After narrowly missing out on the 2012 and 2016 Olympic Teams, Ashley Twichell finally accomplished her goal of making the Olympic Team for 2020 in the 10k open water race. That dream has been deferred for a year as the Olympics have been rescheduled due to Coronavirus concerns, but she has every intent of competing next year.
Here’s a look at how she got started, why she keeps swimming and some of the challenges she faces as a professional swimmer.
How did you start swimming, and what has kept you going all these years?
When I first began swimming over twenty years ago, I certainly never thought it would one day become my career. My parents had me learn how to ‘swim’ at the age of 2 solely for the purpose of becoming water safe. I joined a swim team at the age of 4 because I wanted to be just like my older siblings, and I continued with it for the friendships and because of my genuine love for the water. As I became older, another factor became the primary driving force behind my swimming career, and continues to be so today: the desire and ambition to push myself to be the very best that I can possibly be.
What have been some of the highlights of your swimming career?
As with most every athlete’s career, mine has been filled with its fair share of highs and lows. Swimming has given me so many unbelievable friendships – with teammates, coaches, and competitors alike. Swimming has afforded me amazing opportunities to travel to six of the seven continents, where I’ve been fortunate to experience numerous cultures and create relationships with people all over the world. Swimming was a huge part of my amazing four years at Duke University. I’ve won multiple national titles, and am a five-time World Championship medalist.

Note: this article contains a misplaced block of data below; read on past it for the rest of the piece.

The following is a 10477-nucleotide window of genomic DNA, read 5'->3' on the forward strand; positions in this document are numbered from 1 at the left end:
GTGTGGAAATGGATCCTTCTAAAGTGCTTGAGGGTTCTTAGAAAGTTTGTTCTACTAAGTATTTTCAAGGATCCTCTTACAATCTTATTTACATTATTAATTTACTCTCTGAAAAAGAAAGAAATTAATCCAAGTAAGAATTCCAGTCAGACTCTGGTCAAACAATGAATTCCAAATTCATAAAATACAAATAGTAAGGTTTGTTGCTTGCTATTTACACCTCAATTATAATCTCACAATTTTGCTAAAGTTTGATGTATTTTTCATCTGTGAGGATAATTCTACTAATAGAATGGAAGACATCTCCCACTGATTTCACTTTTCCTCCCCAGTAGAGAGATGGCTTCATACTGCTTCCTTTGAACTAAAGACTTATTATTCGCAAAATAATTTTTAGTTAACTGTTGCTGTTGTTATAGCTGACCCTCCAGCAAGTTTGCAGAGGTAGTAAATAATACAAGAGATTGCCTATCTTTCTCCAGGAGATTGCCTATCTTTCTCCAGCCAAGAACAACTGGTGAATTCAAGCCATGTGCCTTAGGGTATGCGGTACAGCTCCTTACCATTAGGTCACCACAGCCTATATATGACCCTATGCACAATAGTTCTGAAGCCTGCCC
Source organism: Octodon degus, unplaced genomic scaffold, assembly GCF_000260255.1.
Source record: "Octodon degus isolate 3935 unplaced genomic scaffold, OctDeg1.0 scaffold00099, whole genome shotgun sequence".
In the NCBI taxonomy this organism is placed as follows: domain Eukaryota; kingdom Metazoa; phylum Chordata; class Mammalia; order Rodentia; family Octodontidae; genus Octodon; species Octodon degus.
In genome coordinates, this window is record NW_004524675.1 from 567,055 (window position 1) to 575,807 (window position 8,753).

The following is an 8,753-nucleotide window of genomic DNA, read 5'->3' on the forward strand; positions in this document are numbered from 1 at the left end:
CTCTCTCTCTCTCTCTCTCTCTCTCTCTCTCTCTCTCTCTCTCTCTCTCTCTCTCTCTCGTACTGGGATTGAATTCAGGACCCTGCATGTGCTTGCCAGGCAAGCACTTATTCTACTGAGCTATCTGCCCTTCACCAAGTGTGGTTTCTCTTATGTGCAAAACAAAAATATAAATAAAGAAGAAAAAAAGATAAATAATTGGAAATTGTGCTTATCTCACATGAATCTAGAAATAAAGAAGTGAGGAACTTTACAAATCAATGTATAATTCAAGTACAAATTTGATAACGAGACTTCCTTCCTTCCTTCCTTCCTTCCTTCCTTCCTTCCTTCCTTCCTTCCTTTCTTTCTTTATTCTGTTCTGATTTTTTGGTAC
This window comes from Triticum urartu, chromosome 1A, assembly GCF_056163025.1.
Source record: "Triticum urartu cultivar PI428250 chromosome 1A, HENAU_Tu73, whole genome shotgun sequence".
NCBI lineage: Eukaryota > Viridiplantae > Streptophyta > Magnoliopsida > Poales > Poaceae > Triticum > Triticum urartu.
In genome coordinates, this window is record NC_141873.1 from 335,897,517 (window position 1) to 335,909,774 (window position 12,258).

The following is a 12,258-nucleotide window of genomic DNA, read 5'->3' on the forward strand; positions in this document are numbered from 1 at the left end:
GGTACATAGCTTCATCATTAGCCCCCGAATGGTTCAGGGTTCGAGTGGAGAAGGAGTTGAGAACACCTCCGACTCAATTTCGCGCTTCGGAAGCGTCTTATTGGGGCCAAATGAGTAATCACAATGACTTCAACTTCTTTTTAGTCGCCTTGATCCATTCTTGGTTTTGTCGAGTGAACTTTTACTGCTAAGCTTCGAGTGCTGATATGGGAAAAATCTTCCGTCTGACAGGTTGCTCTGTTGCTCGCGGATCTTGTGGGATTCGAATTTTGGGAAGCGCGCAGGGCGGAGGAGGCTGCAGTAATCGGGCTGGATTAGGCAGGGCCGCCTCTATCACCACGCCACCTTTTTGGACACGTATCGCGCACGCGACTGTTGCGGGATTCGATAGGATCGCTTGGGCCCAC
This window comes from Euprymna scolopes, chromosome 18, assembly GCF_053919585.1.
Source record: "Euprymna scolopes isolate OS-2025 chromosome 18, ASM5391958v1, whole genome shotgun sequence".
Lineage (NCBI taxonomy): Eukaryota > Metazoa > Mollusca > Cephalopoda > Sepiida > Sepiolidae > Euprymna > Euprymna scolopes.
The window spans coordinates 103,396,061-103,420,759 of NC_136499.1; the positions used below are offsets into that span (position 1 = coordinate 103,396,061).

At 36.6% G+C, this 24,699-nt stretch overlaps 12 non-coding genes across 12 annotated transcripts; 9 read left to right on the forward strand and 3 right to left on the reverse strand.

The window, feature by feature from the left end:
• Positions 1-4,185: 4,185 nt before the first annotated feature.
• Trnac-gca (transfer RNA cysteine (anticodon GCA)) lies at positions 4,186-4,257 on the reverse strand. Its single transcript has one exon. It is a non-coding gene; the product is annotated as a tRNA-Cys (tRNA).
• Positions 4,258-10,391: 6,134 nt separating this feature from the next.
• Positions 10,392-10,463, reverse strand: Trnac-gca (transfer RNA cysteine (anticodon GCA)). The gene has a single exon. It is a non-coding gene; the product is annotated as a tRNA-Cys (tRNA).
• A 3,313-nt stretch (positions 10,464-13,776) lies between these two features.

What have been some of the setbacks?
On the flip side, I’ve struggled through an ongoing shoulder injury for 10+ years, including a surgery in 2014, 10 months before the 2015 Open Water Olympic Trials. I’ve come extremely close to qualifying for an Olympic team, narrowly missing out (twice). The disappointment felt when just barely missing a goal you’ve been working so hard for so long is difficult to put into words or quantify, and some would say that’s reason enough not to try again.
What pushes you to chase your goals after failing?
Competing, and medaling, at the Olympics is still a goal of mine, even though I’ve previously fallen short. It is the fear of failure that stops many from chasing dreams, from whole-heartedly pursuing goals, from taking risks. But I believe that there is only one failure we should fear, and that is the failure of not giving it your all. I’ve committed myself to my goal, my dream, my vision, and I have and will give it everything I’ve got. I know that if I do all of this and still ‘fall short’ of the ultimate goal, I have not failed.
What would you like to do after swimming?
Ever since I graduated college, I have taken my swimming career year by year. Initially, when I decided to keep swimming post-collegiately, I believed I would just swim through the summer of 2011 – and here I am, in 2019, still competing! I’ve always told myself that as long as I am still loving the training and competing and able to support myself, I’ll keep at it. I am also someone who really does better when living in the moment, and so to be completely honest, I do not have a concrete plan for when I retire from swimming. I know that if I think and stress too much about that, it will affect my swimming negatively. That being said, I do have two strong passions that I am excited to pursue when that time comes.